There is a range of reactions, from active fightback to resignation.

A measure of reactionary resistance from Old Order interests, attitudes, seems inherent, reflected in Man’s appetite for the Otherworldly / supernatural,

Organised religion, well meaning or otherwise has exploited this predilection.

For many people there is tantalising appeal in belief in the “irrational”, as an antidote to the travails of life in this world, particularly among poorer and less educated people.

TS Eliot wrote in Burnt Norton, “.. human kind / Cannot bear very much reality

 

For some there is also nostalgic attraction to tradition, including racism and social class.

 

Aged only 20 Mary Wollstonecraft Godwin (Mary Shelley, daughter of Mary Wollstonecraft (1759-97) published Frankenstein in 1818, as the Industrial Revolution gathered pace but was still young. It is rightly billed as a Romantic novel, reacting to the 18th C Age of Reason, an allegorical comment on the dangers of Modernity, what can go wrong.

 

Outlook: four propositions favouring the “Western” liberal model

It’s working

First, despite its long and painful gestation, the Unintended Consequences of Old Order resistance from within, and despite stern opposition from antagonistic threatened external forces (like the Soviet Union, the USSR, for about 45 years during the Cold War, now like the Islamist rebellion and Putin’s neo-Soviet Russia), self-evidently the Western model has delivered, is delivering

 

An optimum modus operandi?

Second, perhaps controversially, heroically, there’s an argument that the secular Liberal democrat model (LDM), ragged and imperfect though it may be, is basically the optimum way, the go to way, for humankind to conduct its collective affairs, and is “Western” only in sense it happened to emerge there.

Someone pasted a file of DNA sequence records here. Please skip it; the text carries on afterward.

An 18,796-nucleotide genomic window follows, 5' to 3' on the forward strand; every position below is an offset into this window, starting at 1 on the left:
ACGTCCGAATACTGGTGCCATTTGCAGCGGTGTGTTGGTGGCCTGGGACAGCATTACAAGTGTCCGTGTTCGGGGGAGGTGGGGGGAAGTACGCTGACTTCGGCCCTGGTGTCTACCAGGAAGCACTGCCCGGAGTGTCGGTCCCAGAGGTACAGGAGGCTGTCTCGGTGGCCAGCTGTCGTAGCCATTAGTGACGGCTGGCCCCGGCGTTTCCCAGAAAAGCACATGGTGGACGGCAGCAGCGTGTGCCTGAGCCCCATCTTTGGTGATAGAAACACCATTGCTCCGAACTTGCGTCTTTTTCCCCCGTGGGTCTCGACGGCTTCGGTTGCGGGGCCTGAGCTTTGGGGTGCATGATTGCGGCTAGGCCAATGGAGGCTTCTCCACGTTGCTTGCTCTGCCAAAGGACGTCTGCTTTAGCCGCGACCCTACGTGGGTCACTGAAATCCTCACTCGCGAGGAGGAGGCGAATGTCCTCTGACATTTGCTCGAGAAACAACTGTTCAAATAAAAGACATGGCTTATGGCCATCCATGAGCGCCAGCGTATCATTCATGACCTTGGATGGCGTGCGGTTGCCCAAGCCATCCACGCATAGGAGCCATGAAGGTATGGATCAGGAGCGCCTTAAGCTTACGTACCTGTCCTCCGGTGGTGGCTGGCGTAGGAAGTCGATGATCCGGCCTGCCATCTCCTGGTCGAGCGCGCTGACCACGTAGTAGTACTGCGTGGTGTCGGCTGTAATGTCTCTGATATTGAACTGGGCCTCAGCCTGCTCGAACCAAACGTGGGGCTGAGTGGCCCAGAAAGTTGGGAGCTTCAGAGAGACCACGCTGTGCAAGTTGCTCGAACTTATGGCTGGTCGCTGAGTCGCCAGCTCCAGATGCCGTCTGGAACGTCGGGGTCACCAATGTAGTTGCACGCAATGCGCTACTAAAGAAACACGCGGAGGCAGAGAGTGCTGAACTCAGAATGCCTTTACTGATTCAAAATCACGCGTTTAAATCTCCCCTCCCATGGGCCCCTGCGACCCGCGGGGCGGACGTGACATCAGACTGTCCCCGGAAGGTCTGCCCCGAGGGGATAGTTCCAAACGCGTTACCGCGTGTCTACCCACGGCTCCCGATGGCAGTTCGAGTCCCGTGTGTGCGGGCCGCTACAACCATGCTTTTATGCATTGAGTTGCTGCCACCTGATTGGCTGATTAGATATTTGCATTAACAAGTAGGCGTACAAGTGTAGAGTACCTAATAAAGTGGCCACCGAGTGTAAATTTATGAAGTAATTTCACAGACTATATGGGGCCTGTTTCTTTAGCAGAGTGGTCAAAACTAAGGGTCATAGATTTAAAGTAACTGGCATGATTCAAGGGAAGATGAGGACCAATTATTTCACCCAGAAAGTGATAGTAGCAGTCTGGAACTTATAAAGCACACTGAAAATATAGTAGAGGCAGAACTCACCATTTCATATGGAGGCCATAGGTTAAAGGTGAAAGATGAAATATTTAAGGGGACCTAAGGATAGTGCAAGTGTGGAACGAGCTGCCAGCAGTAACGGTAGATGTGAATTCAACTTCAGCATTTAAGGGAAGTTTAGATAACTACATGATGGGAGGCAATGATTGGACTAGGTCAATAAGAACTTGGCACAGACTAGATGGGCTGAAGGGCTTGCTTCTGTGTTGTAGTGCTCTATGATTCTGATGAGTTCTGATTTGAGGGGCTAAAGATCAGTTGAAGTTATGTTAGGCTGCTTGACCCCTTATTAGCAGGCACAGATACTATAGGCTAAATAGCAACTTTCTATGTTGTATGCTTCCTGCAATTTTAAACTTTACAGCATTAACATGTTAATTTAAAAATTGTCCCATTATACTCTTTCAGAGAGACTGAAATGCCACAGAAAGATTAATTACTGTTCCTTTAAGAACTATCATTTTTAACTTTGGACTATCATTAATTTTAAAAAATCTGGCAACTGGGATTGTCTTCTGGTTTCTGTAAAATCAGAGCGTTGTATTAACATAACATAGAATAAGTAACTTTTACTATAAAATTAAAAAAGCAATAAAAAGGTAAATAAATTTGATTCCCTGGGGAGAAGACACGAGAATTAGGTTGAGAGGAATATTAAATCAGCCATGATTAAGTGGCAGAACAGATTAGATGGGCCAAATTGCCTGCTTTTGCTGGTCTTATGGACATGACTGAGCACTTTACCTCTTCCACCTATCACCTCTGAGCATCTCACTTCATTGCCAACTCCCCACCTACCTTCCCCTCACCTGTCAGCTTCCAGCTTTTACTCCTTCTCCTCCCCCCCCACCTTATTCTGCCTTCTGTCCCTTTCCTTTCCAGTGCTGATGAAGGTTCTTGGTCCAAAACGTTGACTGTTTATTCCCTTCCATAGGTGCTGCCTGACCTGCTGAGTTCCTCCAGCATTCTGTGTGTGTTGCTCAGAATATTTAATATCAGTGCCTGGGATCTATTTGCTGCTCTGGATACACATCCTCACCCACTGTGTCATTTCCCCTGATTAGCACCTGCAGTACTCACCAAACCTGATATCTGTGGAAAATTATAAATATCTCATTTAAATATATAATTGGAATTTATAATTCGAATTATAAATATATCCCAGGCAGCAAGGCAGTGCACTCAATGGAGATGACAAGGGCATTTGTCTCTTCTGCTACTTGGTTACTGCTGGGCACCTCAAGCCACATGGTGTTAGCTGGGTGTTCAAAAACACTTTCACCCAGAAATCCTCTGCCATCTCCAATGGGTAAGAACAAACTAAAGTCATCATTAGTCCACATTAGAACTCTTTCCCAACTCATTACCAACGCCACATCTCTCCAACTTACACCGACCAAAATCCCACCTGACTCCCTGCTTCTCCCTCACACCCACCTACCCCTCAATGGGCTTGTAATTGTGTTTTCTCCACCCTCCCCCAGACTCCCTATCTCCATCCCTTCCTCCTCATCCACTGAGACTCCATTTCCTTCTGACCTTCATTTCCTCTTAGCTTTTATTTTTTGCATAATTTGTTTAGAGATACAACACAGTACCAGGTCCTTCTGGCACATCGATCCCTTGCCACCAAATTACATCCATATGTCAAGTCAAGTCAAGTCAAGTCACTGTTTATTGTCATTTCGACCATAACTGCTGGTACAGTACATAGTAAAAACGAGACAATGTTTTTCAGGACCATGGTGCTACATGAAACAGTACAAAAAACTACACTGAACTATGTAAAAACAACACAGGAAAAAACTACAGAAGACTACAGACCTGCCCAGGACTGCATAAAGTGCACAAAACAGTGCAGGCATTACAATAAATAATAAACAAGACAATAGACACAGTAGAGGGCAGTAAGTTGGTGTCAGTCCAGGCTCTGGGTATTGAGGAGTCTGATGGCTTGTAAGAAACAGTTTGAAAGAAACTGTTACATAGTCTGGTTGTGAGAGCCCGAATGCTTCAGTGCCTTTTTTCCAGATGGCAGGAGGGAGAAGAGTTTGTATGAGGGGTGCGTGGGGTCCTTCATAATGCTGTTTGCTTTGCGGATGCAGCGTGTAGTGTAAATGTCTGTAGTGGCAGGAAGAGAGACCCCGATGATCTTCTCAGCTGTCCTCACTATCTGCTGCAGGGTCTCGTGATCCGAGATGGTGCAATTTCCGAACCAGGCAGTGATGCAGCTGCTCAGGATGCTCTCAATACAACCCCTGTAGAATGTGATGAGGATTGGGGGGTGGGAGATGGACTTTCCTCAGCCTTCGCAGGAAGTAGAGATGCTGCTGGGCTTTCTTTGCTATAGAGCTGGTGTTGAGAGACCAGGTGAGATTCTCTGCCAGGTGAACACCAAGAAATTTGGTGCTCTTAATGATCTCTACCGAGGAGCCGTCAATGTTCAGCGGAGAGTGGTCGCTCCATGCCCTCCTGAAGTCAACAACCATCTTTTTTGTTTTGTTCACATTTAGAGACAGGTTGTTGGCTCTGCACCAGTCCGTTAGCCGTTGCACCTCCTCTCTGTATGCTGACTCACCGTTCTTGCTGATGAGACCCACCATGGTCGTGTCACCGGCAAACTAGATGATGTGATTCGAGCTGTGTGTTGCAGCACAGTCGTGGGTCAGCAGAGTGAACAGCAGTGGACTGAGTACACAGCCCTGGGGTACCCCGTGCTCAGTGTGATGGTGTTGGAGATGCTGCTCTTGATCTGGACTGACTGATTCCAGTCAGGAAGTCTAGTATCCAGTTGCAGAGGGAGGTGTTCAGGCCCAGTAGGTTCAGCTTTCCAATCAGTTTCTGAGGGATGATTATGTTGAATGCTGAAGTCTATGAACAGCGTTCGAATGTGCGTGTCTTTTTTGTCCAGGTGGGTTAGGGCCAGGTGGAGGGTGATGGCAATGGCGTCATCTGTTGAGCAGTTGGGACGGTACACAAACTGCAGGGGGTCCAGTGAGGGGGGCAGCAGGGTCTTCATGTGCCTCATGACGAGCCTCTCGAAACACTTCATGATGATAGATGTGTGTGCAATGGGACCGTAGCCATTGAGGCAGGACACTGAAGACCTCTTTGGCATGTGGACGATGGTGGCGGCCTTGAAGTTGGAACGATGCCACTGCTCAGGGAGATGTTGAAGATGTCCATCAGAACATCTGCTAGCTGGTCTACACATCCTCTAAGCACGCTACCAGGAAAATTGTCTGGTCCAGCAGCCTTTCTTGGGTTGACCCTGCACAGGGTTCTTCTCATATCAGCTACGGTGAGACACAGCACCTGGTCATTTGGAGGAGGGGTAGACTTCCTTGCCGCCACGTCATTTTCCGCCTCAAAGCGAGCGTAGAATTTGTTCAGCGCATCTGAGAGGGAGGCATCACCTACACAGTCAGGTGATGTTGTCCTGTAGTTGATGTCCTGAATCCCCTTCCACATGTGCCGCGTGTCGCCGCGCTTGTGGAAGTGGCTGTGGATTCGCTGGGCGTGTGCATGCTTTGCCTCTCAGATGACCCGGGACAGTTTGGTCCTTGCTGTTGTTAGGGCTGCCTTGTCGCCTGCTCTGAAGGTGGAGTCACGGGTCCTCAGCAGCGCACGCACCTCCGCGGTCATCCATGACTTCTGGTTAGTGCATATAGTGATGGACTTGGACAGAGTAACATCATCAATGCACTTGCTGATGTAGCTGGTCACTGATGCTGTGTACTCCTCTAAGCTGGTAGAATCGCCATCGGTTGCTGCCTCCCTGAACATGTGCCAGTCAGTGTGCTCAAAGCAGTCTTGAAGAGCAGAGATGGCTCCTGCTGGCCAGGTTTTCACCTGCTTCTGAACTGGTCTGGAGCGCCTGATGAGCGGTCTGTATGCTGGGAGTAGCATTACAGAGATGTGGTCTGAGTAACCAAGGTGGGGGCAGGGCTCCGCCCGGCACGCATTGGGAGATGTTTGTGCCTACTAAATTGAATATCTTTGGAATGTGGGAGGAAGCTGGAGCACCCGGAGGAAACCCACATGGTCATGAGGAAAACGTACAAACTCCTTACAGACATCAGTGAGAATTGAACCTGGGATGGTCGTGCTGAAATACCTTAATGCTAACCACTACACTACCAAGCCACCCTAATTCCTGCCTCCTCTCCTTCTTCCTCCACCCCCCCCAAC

So it has universal appeal or relevance akin to natural laws of physics and other sciences, and as illustrated by its take-up beyond the home countries.

A curious observation in world affairs is how many patently non or anti-democratic countries pay lip service to the “Western” model, in many of their public announcements, and also in their theatrical efforts to maintain a pretence of democracy at home, through courts, conducting some version of parliament, holding elections etc.

 

Inherent appeal to most educated people?

Third, supporting the second point, there’s a case that this model will have inherent appeal to a majority of educated people almost everywhere, people generally attracted to a rule of law / governance based competitive but compassionate, tolerant, democratic, rights ruled way of life.

Why? Because ultimately the the number of Good People exceeds Bad People.

 

This proposition is supported by history’s outcome, particularly post WW2

Obviously the core West, as in Europe and the US (and direct outliers like Canada and Australia), basically subscribes to this model and will continue to.